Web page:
Parents and Faculty Speak Out At Commissioner of Education John King’s Forum

Erika Riley, News Editor

On Tuesday, November 12, Commissioner of Education John King held an open forum in the auditorium of Ward Melville High School. The forum was a community hearing where both faculty and parents from districts all over Suffolk County came together to speak about the issues that are important to them regarding the New York education system. These faculty and parents were, to say the least, passionate about the issues discussed.

Before the forum began, parents and students held a protest together on the front lawn of the school, with a police car beside them on the other side of the fence. Signs and glow sticks were being waved, creating a neon glow. The protestors chanted into bullhorns, “Let teachers teach!” as a remark about the integration of the Common Core Standards, a hot topic for the evening.

The auditorium was packed full to the brim with parents wielding signs with phrases such as “Students are not test scores” and “High-stakes testing takes the enthusiasm out of learning.” The Ward Melville Jazz III Ensemble played on stage as people filled in.

The meeting was run by members of the Ward Melville student government, who announced the name of each speaker and held signs announcing when their time was up. Each speaker was allotted two minutes to say their peice.

The first speaker, William Connor Jr. of the Board of Education, opened by speaking about the main topics that would continue to be discussed for the next two hours. He claimed he was behind the philosophy of the Common Core, and saw it as helpful for students going onward to college, as it would prepare them for their coursework. This cued many groans from the audience, displaying the general attitude of the audience toward the Common Core Curriculum. However, Connor admitted that there needed to be changes if the Common Core is going to work. He believes that we need to collaborate, cut back the stress on high-stakes testing, and make classes smaller. English learners and students with disabilities should take different standardized tests than the rest of the students their age.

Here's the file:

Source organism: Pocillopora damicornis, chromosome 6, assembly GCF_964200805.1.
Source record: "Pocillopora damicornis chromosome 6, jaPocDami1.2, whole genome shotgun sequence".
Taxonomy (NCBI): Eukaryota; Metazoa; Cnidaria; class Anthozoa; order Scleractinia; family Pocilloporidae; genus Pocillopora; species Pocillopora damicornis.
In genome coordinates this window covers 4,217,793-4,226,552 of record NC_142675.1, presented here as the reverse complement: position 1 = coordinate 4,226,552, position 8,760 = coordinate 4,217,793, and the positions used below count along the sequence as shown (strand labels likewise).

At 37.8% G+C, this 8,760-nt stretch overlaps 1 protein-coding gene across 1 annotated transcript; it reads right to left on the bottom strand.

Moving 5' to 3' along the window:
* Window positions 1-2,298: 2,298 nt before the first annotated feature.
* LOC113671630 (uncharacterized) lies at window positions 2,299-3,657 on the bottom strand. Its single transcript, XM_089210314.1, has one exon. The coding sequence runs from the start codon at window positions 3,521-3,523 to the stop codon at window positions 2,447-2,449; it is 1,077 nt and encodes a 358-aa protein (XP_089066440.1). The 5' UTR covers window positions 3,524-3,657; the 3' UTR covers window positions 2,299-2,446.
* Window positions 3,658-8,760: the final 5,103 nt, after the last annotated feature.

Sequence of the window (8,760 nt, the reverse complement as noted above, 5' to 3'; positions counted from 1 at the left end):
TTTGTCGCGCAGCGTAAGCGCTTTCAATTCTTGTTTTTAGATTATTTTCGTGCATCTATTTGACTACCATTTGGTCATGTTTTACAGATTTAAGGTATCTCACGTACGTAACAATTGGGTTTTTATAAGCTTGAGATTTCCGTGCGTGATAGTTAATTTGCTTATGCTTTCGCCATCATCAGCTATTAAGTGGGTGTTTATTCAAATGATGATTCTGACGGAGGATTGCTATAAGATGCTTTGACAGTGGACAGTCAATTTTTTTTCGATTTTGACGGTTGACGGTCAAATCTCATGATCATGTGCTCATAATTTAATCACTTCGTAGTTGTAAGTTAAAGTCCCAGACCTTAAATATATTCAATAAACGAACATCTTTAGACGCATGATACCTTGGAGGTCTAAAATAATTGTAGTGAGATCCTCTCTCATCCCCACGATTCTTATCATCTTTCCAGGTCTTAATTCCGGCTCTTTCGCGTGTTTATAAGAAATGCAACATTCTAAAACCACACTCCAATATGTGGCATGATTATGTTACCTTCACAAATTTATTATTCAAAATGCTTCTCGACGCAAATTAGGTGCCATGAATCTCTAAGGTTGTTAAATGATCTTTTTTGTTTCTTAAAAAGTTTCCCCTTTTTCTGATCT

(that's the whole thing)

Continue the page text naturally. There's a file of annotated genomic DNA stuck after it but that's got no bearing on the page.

These same values that Connor expressed seemed to be the opinion that the vast majority of speakers shared. Most went over the allotted time of two minutes because there was so much to be expressed.

Levi MacIntyre, principal of Longwood Junior High, asked the Commissioner why his effectiveness rating dropped from a nineteen out of twenty to eleven out of twenty in just one year. “I am the same man I was last year,” he told the Commissioner. “Why am I not as good this year as I was last year?” The Commissioner did not address these effectiveness scores during his allotted time, although many other speakers also addressed the issue.

One of the crowd favorites was a teacher from Setauket Elementary School, Eric Gustafson, a veteran teacher who has taught third, fourth, and fifth grades.  He had many concerns regarding the implementation of the Common Core Standards, and the APPR system, which he says is “draining of us time and financial resources.”

On the issue of testing, he says, “We have created children who are experts on sitting for seventy five minutes and spitting back well-rehearsed test responses. Testing is not learning and the well-paid Pearson and their high profit testing structures do not measure learning at all. Sadly, school has transformed into exercises towards high scores on high-stakes testing all at the expense of real education. … Your message is clear. You no longer stand by the teachers or the students of the state, you stand by the governor and paid business; you clearly have no interest in the successes of children. You are failing, not us!”

By the end of his speech, the crowd was on its feet and cheering for the Setauket School teacher, who clearly articulated the feelings of the parents and faculty attending the forum that evening.

After a few speakers finished, Commissioner of Education John King had the opportunity to respond to the speeches in a five minute time slot. The crowd started to drown him out during his first few minutes with their groaning and complaints. Eventually, a Ward Melville student had to take the microphone to remind everybody to show respect to the Commissioner and let him speak. Yet, the parents were still not pleased with what he had to say. Most of his responses were about the guidelines presented by the government that he had no option but to obey, such as the amount of testing. He claimed that New York State only added a few more tests than were necessary, which to the angry parents and students, are still too many. On the issue of alternate testing for students with disabilities, he explained that only one percent of test-takers are allowed to take alternate tests, and it is difficult to decide which one percent of students should take that exam.

This forum gave the community a chance to speak out against the current state of our education system, which clearly, many people are upset with. Now that the Common Core Standards have been adopted in forty-six states, it’s clear that this is the direction our government wants to take and continue throughout children’s primary and secondary education. With the Race to the Top Initiative, the Common Core Standards, APPR (Annual Professional Performance Review), and high-stakes testing all being implemented within the last couple of years, educators and parents are overwhelmed. Although these new programs are not popular, public forums, such as this one, can help the Commissioner better understand the concerns of teachers and parents.